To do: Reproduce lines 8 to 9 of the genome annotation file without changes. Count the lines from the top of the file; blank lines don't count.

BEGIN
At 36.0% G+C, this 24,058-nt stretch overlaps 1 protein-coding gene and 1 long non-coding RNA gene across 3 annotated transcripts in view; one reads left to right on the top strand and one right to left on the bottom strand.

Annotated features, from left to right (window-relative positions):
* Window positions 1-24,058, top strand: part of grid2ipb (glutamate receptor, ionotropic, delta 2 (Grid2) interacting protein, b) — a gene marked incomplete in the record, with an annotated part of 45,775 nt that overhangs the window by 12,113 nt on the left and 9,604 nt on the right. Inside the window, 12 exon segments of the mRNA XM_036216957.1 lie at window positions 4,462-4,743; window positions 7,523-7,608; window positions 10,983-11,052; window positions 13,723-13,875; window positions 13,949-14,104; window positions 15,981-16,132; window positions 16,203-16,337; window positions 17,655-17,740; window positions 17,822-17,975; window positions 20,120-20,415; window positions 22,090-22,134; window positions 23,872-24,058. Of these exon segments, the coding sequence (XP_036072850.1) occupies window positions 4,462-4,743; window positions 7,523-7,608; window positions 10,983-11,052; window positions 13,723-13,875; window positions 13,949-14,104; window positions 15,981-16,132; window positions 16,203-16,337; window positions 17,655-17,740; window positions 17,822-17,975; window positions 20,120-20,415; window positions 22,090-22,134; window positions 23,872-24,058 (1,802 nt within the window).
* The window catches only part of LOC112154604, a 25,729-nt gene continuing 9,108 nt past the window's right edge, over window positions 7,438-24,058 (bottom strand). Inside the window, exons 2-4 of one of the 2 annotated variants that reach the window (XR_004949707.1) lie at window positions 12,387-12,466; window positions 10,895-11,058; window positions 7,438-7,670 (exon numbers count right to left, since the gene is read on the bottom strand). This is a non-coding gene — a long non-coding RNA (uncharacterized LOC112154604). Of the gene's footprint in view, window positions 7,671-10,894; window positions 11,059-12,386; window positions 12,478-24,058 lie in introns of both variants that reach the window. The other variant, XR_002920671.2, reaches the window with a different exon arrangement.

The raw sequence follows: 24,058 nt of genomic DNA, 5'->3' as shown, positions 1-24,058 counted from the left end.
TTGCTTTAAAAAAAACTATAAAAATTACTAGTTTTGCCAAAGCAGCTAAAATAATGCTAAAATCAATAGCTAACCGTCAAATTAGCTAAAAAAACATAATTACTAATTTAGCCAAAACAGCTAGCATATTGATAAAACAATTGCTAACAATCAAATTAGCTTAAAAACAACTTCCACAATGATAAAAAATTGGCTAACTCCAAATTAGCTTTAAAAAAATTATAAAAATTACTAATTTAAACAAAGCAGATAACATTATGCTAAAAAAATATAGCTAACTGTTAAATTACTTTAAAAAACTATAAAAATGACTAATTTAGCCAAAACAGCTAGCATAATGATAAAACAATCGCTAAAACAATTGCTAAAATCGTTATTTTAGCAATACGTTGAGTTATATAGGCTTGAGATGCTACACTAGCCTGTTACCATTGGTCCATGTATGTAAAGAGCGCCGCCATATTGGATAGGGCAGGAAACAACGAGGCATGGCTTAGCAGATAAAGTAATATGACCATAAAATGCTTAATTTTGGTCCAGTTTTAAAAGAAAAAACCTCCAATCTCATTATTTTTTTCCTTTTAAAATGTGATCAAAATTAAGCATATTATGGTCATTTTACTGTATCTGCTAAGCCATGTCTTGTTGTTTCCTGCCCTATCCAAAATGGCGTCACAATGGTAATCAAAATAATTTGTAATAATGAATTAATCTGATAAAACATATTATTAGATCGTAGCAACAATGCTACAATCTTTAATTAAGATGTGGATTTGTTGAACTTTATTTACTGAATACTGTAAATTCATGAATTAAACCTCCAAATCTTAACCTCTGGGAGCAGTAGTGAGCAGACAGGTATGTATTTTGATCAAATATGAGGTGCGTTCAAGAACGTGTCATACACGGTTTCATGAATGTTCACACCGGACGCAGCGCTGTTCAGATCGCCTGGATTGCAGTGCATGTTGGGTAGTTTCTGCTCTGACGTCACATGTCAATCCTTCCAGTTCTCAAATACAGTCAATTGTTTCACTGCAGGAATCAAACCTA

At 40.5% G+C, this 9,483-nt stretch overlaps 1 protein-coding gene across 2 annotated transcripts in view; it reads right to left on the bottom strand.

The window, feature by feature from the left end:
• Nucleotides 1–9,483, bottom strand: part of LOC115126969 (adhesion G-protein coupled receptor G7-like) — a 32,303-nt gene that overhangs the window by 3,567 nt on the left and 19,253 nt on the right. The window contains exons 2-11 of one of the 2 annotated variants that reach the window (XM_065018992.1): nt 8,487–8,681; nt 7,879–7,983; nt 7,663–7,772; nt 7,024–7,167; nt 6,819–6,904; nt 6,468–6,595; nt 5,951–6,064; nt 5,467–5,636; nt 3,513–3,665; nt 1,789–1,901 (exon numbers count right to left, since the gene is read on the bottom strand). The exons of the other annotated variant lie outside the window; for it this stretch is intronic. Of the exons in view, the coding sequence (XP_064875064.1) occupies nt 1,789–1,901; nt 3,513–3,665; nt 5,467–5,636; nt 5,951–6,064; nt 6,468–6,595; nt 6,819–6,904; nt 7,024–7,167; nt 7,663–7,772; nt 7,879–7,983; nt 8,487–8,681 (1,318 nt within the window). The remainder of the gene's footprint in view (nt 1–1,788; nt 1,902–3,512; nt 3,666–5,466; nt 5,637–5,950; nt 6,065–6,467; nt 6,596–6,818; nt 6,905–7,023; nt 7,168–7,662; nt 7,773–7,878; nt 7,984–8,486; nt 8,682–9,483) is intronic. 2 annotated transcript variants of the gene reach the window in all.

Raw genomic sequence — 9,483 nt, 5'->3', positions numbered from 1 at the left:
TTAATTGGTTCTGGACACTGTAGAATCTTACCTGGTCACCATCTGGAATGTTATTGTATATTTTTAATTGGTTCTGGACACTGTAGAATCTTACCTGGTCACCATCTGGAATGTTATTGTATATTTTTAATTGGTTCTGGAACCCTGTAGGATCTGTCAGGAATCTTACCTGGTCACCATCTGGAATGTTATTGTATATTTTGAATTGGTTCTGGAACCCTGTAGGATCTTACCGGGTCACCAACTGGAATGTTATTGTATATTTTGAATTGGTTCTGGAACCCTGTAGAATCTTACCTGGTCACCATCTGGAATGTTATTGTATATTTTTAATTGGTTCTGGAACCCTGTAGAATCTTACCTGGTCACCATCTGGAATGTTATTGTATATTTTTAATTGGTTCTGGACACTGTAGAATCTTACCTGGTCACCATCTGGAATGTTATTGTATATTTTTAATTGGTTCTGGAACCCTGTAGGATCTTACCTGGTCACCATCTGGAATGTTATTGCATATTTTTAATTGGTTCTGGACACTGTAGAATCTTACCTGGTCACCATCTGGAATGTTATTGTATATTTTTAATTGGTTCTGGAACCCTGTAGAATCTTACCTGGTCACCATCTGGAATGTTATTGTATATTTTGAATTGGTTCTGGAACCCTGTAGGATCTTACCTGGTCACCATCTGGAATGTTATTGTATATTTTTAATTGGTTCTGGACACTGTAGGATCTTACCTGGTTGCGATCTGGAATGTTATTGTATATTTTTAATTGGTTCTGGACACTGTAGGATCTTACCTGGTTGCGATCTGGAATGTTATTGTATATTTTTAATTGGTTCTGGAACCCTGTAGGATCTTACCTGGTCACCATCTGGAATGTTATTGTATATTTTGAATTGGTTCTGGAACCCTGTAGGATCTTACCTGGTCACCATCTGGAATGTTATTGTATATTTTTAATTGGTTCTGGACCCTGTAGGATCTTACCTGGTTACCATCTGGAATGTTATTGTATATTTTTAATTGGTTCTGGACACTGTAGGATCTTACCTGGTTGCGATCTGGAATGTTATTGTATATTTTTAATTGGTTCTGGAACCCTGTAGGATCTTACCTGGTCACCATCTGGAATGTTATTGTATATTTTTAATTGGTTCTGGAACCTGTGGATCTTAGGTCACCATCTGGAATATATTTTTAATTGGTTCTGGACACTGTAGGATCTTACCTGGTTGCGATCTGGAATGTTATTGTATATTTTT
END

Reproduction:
The window, feature by feature from the left end:
• Nucleotides 1–9,483, bottom strand: part of LOC115126969 (adhesion G-protein coupled receptor G7-like) — a 32,303-nt gene that overhangs the window by 3,567 nt on the left and 19,253 nt on the right. The window contains exons 2-11 of one of the 2 annotated variants that reach the window (XM_065018992.1): nt 8,487–8,681; nt 7,879–7,983; nt 7,663–7,772; nt 7,024–7,167; nt 6,819–6,904; nt 6,468–6,595; nt 5,951–6,064; nt 5,467–5,636; nt 3,513–3,665; nt 1,789–1,901 (exon numbers count right to left, since the gene is read on the bottom strand). The exons of the other annotated variant lie outside the window; for it this stretch is intronic. Of the exons in view, the coding sequence (XP_064875064.1) occupies nt 1,789–1,901; nt 3,513–3,665; nt 5,467–5,636; nt 5,951–6,064; nt 6,468–6,595; nt 6,819–6,904; nt 7,024–7,167; nt 7,663–7,772; nt 7,879–7,983; nt 8,487–8,681 (1,318 nt within the window). The remainder of the gene's footprint in view (nt 1–1,788; nt 1,902–3,512; nt 3,666–5,466; nt 5,637–5,950; nt 6,065–6,467; nt 6,596–6,818; nt 6,905–7,023; nt 7,168–7,662; nt 7,773–7,878; nt 7,984–8,486; nt 8,682–9,483) is intronic. 2 annotated transcript variants of the gene reach the window in all.